English Department 2018-19 Student Awards

Majors, minors, and graduate students in the English department were recognized at the annual awards reception on April 24, 2019 in the Magnolia Room.

 
ENGLISH DEPARTMENT AWARD RECIPIENTS 2018-2019
 
Robert N. Shorter Medieval Prize: Andrew Murphy
Robert N. Shorter was the principal medievalist in the English department for 41 years. Professor Shorter was one of the founders of the Medieval Studies program and minor. His legacy as an exemplary professor, colleague, and mentor is what we hope to uphold in the Wake Forest Medieval and Early Modern Studies Program. The Medieval Studies Award was renamed the Robert N. Shorter Medieval Prize in 2003.
 
H. Broadus Jones Shakespeare Prize: Davis Clark, Thomas Simonson
H. Broadus Jones Memorial Scholarship: Taylor Crandall, Kyle Ferrer
H. Broadus Jones Senior Award for Excellence in English: Sophia Hollis
H. Broadus Jones M.A. Student Award for Excellence in English: Geophrey Darrow
H. Broadus Jones was professor and chair of  English for many years. He taught Shakespeare, Romantic poetry, and Victorian poetry at Wake Forest for much of the first half of the 20th Century. The Shakespeare Prize award recipient is a student whose oral and written work shows the greatest insight into Shakespeare. The H. Broadus Jones Memorial Scholarship was set up in 1972 by his family in his memory to recognize the outstanding accomplishments of our rising senior majors. And each year a graduating senior and a Master’s student whose work exemplifies Jones’s spirit of scholarship and dedication to the study of literature are chosen to receive the H. Broadus Jones awards for Excellence in English. 
 
Bashir El-Beshti Prize in Renaissance Studies: Candelaria Penate Cock, Geophrey Darrow
The late Bashir El-Beshti was for many years one of the most beloved and esteemed members of our department. He was noted for his high standards in teaching and scholarship. A fund was established in his name to recognize distinguished students who fulfilled his ideals of learning.
 
Jerry B. & Callie Irene Stone Award Honoring Professor Alonzo Kenion: Matthew Schlosser 
Alonzo “Al” Kenion taught at Wake Forest University from 1956 until 1983. He taught courses in 18th-century English literature and was a frequent teacher in our Interdisciplinary Honors program. The award is given to a student excelling in an English course formerly taught by Professor Kenion.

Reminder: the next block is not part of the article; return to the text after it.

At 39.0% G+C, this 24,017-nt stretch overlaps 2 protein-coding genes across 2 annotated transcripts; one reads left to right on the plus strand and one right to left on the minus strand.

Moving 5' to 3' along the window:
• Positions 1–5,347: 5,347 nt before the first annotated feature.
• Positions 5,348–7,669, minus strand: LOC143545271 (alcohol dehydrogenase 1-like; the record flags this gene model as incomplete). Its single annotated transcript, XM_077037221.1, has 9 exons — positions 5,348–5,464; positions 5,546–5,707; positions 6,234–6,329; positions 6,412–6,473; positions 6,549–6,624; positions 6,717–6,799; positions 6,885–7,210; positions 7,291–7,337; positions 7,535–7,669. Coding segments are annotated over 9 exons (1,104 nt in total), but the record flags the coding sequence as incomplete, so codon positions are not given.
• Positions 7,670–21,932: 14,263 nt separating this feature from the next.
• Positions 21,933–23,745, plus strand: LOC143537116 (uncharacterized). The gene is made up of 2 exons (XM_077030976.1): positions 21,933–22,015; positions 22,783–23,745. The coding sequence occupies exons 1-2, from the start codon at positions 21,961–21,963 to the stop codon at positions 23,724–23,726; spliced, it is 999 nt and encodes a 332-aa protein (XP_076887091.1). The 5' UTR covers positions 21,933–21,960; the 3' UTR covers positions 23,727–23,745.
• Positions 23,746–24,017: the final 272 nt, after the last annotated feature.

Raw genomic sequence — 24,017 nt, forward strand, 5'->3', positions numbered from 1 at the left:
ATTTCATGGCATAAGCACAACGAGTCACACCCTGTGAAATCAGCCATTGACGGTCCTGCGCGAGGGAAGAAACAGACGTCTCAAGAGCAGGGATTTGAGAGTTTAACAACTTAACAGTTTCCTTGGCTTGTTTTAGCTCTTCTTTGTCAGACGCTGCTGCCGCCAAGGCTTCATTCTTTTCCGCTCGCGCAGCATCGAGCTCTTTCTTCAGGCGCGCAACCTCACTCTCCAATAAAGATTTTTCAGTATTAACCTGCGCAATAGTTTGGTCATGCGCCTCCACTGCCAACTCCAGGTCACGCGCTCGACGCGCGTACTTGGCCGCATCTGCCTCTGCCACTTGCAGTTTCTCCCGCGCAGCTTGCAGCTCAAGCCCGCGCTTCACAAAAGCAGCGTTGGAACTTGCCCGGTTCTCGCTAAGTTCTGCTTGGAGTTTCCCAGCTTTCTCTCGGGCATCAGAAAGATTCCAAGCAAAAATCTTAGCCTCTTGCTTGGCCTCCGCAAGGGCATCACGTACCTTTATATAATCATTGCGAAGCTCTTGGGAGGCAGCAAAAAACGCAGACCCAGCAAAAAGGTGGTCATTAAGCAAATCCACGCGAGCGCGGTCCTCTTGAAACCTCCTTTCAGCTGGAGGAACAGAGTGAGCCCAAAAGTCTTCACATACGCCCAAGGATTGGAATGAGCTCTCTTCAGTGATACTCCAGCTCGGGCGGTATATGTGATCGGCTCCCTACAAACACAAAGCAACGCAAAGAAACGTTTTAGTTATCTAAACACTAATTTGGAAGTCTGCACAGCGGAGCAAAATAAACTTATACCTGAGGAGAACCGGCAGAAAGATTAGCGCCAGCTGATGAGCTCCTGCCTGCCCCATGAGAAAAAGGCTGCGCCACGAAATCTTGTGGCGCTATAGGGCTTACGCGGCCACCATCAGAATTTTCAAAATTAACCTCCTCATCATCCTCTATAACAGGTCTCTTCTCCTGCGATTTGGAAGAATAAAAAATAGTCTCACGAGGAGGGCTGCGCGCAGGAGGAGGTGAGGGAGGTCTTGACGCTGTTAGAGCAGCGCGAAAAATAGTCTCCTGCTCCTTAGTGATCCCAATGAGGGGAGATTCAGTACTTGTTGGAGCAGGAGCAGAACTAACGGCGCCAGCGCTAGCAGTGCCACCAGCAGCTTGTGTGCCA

D.A. Brown Award for Excellence in Creative Writing: Maddie Baxter
The late D.A. Brown was a member of the English department for many years. He was noted for his high standards, and on his retirement, a fund was established to recognize excellence in writing. The Creative Writing program began offering awards in his honor in 2016 to students who show talent in the art of creative writing.
 
Bynum G. Shaw Prize in Journalism: Lillian Johnson; Finalists: David Ajamy, Julia Haines, Ren Schmitt
The Bynum G. Shaw Prize in Journalism honors Bynum Shaw, a 1948 Wake alumnus and professor of journalism. At his retirement in 1993, friends, colleagues, and former students contributed to a fund to endow a graduation prize in his name. They wanted to memorialize a man who encouraged his students to think of themselves as writers and to try to publish inside and outside the college community. 
 
Beulah Lassiter Raynor Scholarship: Margot Handley, Chris Verrill
This award is named in honor of Beulah Lassiter Raynor, who taught in the English department from 1946 to 1979. The award has been endowed by her friends and former students, and recognizes outstanding rising senior majors from small towns in North Carolina.
 
Emily Crandall Shaw Scholarship in Liberal Arts: Andrew Murphy
Emily Crandall Shaw and her husband Bynam Shaw, who was a professor of Journalism at Wake Forest, were Wake Forest alumni. After Mrs. Shaw’s death, Mr. Shaw set up this scholarship in her memory to recognize outstanding rising senior English majors who show talent in arts as well as in literary study.
 
Justus and Elizabeth C. Drake Scholarship: Katherine Laws
Justus Drake was a professor of English at Wake Forest for a number of years. He taught American and Victorian literature. His wife Elizabeth was the administrative assistant to President Scales. The Drakes’ sons were Wake Forest alums, and they set up this scholarship in their parents’ memory to recognize the outstanding accomplishments of our rising senior majors.

Comments are closed.